The Clinton brand of centrism is now in danger of dying off. Not only is the party more liberal than it was in the 90s, it’s more liberal than it was in 2008, the last time Hillary Clinton ran for the White House.
Forty-seven percent of self-identified Democrats describe themselves as economic and social liberals, according to a Gallup poll released last June. That’s up from 39 percent in 2008 and 30 percent in 2001, the year Bill Clinton left office.
The rapid change in the party has alarmed some centrist Democrats, who fear the party risks defeat in November by moving too far out of the mainstream on economic issues.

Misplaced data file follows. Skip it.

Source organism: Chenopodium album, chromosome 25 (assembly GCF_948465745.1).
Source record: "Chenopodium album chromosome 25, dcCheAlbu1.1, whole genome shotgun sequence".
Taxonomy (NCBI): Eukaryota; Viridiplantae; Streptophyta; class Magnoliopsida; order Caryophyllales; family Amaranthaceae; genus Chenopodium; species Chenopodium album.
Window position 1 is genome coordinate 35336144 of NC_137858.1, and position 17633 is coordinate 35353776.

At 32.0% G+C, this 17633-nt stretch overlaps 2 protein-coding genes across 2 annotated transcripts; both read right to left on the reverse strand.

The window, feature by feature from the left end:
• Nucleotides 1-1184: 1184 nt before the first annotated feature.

“Democrats, from the progressive left to the center, are mostly united on these social issues. That wasn’t the case 20 years ago, and we’re very, very happy about it,” said Jim Kessler, senior vice president for policy at the center-left think tank Third Way.
“But on these economic issues, if the party moves too far left, Donald Trump will be president.”